2. I for one, know nothing (but that's really a given, isn't it?) ... about plaster defects

    Thanks for the visuals on the plaster coupons, especially the calcium chloride comparisons. It would be nice if we a little Pool School article that showed a visual encyclopedia of what plaster defects look like (wet troweling, late troweling, mottling, scale, etc). Perhaps you and onBalance can create a visual encyclopedia of crappy looking plaster....

    3. The Bucket of Blood Saloon ... (that's actually a real place in Nevada)

    Bucket tests are great for showing what happens in the extreme but I don't feel they are too representative of what a pool is like. However, they do certainly show an impressive difference between standard plaster and the AquaBright material. Very nice visuals!!

    4. I've got the blues...

    I agree with fading in plaster. My PebbleTec is your basic/standard PebbleTec with the Caribbean Blue color finish. So the plaster creme is a blue/grey color. It has definitely faded after only a few short years and is now more grey than blue. You alluded to that post I put up in the Coffee Bar sub-forum - A New Blue... . I think you should contact the researchers in that article and ask them if it would be possible to get a small sample of the pigment. Being "research eggheads" they will jump at the chance to promote their discovery. The only snag might be that they have licensed their patents to a major industrial pigment manufacturer, so you may only be able to get small sample sizes and you might have to sign some form of NDA document stating that you won't try to commercialize their discovery. But otherwise, I think it's totally worth a shot to contact them...

    Can you post some more info on the AquaBright material? I'd love to explore it a little bit more. Honestly I think it would be very interesting to have a polymer surface pool as opposed to plaster since I think the general pool water chemistry would behave more like a vinyl pool. This actually has some deep implications since vinyl pools tend to suffer less from pH rise and they do not stain/scale as easily as plaster surfaces do. If the surface was scale resistant, then treating water for calcium hardness might be simple as jacking up the pH using soda ash or calcium hydroxide and precipitating out most of the calcium in the water while letting the filter or flocculation/vacuuming handle its removal. The process is know as "lime softening" but it can't be done in a plaster pool because the scale would attach to the plaster surface. For those of us that live in deserts with stone-hard water, that would be a huge advantage over traditional methods of calcium control (drain & fill, RO, etc)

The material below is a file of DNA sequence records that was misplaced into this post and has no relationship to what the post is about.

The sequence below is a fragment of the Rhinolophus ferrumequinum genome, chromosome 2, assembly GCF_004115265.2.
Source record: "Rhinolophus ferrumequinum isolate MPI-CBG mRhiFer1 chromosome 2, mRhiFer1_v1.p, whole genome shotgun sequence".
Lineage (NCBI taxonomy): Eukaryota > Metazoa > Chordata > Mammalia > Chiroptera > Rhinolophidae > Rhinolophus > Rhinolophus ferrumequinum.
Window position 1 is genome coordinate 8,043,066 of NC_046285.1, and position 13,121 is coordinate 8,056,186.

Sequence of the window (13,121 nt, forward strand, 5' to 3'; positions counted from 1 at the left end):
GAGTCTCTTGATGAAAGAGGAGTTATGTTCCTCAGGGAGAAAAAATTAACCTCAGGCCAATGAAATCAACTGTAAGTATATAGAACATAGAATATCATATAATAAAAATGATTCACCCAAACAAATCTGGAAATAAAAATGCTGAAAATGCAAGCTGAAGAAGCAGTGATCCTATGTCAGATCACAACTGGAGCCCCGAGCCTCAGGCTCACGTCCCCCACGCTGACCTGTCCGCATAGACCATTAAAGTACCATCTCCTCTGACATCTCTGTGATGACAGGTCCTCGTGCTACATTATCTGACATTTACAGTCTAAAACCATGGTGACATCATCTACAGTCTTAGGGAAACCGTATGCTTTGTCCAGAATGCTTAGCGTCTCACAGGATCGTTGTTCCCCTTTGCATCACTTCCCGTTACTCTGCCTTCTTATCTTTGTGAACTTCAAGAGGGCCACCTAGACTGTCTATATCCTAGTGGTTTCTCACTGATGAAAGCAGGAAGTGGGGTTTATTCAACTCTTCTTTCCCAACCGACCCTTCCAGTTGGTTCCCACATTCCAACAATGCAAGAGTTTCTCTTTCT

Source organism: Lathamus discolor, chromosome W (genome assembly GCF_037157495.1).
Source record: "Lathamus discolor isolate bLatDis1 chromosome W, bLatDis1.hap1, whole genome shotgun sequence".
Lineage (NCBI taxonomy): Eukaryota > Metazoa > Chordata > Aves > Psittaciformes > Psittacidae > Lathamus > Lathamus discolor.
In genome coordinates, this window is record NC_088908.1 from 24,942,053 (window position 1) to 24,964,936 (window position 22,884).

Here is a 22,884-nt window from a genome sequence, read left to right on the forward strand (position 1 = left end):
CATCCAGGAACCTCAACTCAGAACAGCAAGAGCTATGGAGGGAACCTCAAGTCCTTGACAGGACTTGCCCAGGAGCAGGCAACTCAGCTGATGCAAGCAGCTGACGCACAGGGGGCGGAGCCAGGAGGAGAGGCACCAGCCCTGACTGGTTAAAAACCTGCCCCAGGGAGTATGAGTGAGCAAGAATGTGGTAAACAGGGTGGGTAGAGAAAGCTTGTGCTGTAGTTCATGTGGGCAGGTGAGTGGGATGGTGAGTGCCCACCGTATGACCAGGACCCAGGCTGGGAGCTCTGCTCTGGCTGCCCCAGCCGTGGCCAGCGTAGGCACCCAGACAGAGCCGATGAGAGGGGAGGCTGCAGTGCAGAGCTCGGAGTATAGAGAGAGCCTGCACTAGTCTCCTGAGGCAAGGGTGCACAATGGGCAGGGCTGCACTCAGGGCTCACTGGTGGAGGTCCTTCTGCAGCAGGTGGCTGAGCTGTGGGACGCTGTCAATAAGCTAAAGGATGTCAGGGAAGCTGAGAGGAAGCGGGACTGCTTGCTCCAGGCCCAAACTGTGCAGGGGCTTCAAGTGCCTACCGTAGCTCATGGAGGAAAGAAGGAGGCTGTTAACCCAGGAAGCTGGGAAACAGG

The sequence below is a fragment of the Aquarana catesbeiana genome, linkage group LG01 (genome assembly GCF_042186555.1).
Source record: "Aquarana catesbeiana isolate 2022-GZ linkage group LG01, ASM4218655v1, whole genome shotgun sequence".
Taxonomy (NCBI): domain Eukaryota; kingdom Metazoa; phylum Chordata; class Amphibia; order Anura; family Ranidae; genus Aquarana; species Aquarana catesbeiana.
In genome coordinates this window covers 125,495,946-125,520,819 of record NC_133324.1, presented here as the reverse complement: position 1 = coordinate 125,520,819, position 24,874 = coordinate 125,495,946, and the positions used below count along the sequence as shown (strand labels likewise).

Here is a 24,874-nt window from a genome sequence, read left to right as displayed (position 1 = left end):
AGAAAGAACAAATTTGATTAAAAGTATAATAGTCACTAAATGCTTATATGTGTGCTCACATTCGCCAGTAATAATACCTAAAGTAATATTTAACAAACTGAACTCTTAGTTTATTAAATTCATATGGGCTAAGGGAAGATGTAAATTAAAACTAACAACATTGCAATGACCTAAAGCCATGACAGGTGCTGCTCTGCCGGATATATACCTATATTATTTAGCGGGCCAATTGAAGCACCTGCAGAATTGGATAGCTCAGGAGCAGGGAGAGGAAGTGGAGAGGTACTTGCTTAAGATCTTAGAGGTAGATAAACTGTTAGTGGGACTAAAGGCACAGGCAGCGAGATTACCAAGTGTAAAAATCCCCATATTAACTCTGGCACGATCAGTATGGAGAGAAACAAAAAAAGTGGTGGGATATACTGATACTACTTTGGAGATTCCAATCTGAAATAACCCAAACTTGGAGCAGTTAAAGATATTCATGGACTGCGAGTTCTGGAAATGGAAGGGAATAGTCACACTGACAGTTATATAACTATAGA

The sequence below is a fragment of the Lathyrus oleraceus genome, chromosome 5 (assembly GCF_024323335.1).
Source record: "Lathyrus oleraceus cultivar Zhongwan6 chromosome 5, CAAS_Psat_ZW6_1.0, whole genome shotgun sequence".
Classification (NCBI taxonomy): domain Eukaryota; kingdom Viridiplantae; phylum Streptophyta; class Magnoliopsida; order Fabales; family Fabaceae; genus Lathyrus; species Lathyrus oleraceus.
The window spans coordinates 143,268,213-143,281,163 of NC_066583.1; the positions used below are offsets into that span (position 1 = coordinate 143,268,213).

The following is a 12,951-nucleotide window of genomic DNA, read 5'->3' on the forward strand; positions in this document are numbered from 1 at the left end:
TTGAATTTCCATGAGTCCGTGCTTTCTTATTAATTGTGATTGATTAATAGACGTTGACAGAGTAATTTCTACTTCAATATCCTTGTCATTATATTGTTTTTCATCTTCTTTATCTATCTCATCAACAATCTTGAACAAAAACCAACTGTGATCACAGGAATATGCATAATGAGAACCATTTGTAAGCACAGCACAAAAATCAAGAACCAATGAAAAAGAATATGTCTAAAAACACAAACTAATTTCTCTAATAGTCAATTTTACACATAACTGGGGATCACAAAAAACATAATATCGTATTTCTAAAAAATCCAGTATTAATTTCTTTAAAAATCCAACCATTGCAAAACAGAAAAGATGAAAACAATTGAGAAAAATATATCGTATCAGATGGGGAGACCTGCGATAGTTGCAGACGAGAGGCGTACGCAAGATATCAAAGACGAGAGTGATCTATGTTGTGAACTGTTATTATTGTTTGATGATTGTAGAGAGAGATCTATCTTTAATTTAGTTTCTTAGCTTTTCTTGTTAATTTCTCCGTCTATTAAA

Really great post, thanks!!

    Matt
    Matt
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    Re: Plaster and Aquabright Comparison

    Thanks Matt.